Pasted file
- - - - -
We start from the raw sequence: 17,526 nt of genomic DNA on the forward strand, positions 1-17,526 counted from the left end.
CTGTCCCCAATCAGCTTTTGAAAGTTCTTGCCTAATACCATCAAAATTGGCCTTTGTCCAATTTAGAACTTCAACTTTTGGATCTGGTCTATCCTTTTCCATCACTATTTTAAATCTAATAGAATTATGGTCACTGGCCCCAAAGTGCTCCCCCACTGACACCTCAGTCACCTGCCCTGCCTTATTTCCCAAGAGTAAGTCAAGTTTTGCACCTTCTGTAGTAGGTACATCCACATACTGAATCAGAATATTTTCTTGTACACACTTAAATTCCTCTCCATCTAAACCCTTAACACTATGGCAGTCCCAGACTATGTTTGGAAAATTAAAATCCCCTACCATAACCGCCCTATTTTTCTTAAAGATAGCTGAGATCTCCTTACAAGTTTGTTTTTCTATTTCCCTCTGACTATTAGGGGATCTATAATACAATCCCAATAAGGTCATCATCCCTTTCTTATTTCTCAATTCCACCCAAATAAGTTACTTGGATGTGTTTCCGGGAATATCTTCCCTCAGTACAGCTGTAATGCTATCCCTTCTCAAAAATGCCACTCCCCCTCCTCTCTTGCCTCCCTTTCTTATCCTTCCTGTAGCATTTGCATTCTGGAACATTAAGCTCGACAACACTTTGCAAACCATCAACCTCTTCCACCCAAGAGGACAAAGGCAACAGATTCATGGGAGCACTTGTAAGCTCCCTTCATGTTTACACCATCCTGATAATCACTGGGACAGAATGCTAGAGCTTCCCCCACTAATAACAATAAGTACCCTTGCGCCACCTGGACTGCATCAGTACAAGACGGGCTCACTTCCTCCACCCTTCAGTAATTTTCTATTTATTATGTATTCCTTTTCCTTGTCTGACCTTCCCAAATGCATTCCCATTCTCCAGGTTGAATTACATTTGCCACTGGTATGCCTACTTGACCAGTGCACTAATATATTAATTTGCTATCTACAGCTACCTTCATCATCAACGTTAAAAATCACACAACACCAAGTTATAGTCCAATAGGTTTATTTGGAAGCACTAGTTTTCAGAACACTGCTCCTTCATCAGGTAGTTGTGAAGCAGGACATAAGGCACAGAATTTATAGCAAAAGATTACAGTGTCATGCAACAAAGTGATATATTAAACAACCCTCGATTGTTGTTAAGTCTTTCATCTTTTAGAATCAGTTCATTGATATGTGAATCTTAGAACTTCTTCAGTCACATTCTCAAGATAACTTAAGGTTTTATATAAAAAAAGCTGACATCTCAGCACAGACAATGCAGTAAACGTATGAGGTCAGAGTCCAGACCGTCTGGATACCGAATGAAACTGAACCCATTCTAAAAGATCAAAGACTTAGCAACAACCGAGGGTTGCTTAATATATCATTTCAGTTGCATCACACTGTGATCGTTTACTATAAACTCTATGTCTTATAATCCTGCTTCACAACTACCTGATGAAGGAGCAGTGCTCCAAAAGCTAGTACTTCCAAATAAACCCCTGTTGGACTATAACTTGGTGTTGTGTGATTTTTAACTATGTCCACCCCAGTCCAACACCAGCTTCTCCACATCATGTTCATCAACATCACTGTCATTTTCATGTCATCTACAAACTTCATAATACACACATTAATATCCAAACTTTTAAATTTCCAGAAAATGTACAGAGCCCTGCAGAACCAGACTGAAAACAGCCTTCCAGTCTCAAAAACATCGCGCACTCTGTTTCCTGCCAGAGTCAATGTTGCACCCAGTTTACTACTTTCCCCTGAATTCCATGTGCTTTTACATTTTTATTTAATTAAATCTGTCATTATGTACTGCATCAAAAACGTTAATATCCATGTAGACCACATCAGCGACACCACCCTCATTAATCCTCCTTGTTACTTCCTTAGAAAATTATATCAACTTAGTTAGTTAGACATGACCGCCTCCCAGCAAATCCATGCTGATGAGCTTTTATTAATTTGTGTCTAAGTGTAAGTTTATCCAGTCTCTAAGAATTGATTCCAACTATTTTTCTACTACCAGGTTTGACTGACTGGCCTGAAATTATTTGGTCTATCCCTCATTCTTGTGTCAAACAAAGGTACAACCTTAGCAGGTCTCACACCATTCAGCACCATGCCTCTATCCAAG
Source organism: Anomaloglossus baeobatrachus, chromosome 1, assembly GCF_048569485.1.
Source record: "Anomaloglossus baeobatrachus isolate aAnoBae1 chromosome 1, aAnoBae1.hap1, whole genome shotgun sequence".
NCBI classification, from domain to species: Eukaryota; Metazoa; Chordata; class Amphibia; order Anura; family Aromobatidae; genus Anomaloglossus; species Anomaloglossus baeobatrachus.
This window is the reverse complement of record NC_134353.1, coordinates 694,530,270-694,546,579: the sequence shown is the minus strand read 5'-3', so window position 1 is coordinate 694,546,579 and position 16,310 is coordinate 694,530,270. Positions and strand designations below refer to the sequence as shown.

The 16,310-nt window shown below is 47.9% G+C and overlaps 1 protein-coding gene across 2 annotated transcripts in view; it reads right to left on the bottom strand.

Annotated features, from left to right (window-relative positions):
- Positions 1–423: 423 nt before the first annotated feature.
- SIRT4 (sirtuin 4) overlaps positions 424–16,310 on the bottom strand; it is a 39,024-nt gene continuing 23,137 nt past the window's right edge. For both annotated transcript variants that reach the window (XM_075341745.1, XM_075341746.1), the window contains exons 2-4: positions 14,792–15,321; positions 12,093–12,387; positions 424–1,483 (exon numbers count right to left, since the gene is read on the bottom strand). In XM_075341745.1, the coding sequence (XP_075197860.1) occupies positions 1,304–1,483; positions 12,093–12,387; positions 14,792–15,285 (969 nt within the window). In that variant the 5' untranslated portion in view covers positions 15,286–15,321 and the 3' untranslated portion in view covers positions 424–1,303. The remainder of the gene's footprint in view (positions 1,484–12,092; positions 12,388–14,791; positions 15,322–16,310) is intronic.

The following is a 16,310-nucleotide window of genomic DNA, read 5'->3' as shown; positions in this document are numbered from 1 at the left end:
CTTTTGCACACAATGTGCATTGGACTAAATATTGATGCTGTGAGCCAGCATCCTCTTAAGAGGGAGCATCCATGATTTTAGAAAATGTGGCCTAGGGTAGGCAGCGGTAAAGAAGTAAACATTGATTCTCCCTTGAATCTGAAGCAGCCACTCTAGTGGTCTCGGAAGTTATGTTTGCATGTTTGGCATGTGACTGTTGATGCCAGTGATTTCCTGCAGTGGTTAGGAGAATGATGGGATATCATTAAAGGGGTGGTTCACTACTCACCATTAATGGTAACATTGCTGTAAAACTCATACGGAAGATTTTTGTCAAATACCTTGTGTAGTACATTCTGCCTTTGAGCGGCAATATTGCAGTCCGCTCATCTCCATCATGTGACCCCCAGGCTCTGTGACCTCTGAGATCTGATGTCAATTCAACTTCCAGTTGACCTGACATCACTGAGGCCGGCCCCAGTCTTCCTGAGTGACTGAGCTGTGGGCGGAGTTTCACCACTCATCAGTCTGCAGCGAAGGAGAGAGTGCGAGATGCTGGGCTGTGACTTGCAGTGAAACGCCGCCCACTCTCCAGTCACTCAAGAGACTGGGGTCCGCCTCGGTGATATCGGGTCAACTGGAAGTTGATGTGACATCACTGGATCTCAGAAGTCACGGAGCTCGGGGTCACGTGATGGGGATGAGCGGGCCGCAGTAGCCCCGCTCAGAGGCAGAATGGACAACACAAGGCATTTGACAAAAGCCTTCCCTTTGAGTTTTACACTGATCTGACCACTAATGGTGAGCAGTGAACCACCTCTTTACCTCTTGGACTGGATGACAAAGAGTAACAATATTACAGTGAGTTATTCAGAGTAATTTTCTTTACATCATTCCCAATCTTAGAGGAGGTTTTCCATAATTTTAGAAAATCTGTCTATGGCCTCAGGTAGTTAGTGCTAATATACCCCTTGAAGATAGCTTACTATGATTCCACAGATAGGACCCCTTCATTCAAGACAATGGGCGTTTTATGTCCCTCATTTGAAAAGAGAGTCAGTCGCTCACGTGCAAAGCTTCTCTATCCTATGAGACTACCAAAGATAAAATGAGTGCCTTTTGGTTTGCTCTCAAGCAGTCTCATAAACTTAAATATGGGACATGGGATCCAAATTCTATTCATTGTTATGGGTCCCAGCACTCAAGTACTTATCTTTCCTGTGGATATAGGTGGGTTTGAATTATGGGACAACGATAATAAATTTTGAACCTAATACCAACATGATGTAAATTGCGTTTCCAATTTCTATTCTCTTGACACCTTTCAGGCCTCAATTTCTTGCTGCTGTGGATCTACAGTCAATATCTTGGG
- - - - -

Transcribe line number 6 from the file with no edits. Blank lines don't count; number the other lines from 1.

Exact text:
This window is the reverse complement of record NC_134353.1, coordinates 694,530,270-694,546,579: the sequence shown is the minus strand read 5'-3', so window position 1 is coordinate 694,546,579 and position 16,310 is coordinate 694,530,270. Positions and strand designations below refer to the sequence as shown.